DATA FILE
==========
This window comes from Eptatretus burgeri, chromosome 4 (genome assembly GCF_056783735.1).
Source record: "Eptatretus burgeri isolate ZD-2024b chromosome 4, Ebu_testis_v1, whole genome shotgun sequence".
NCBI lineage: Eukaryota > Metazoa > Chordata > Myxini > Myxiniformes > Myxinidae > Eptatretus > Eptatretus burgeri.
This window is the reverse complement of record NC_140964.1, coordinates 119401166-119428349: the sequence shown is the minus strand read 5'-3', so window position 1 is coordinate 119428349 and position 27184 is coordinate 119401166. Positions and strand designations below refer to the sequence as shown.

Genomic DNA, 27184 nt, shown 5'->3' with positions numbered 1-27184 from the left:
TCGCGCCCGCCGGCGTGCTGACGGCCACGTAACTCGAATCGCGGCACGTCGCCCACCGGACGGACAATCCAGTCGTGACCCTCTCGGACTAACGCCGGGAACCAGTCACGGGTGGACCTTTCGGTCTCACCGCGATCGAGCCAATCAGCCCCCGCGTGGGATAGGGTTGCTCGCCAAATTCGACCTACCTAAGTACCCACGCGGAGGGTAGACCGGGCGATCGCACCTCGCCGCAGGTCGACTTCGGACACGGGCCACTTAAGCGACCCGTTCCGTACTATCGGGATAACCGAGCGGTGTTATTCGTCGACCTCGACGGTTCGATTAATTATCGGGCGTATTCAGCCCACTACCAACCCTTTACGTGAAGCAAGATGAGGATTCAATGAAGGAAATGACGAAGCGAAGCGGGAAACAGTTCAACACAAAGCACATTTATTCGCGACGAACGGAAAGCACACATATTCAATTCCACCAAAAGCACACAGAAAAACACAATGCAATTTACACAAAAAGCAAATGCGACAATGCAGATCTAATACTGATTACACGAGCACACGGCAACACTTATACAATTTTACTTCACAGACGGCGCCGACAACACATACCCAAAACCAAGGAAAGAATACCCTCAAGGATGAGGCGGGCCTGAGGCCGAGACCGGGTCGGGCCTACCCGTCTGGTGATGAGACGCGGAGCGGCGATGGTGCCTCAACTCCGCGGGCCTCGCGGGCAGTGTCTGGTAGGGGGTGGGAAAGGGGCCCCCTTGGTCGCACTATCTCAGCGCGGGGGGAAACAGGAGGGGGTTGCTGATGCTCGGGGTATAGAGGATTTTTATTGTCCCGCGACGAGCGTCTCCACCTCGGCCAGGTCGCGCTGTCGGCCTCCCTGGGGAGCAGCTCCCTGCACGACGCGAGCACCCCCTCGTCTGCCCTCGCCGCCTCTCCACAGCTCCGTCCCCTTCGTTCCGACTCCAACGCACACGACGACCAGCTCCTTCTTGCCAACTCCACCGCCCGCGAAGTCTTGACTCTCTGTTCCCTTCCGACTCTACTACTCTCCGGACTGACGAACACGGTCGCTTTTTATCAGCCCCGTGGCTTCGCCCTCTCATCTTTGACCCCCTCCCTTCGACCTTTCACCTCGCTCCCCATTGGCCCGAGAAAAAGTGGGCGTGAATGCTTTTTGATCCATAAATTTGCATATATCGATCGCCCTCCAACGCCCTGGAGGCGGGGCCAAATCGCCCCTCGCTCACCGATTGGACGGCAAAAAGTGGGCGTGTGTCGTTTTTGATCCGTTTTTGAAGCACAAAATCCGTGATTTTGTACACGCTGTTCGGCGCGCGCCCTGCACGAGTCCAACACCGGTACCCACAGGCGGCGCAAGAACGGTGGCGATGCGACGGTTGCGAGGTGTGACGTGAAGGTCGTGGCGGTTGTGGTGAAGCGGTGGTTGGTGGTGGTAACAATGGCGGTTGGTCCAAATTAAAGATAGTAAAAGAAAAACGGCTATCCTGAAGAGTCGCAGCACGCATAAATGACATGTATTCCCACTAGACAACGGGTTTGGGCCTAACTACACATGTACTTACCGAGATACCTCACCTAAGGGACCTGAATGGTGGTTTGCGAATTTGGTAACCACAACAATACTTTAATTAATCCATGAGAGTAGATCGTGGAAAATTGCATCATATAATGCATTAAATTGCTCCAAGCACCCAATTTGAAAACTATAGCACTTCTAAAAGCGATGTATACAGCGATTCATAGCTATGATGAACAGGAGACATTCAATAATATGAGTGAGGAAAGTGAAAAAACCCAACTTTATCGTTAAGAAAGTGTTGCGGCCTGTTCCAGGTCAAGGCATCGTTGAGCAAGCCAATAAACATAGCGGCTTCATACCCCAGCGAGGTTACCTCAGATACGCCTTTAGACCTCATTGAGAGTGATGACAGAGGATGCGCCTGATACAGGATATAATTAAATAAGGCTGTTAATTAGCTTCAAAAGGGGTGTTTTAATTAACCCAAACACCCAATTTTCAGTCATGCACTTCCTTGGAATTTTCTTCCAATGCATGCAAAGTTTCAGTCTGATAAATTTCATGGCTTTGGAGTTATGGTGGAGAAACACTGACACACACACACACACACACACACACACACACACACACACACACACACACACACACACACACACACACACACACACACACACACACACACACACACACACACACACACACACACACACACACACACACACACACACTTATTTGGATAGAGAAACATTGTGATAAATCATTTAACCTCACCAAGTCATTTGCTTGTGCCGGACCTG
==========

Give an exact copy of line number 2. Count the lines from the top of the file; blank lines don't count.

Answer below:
Source record: "Eptatretus burgeri isolate ZD-2024b chromosome 4, Ebu_testis_v1, whole genome shotgun sequence".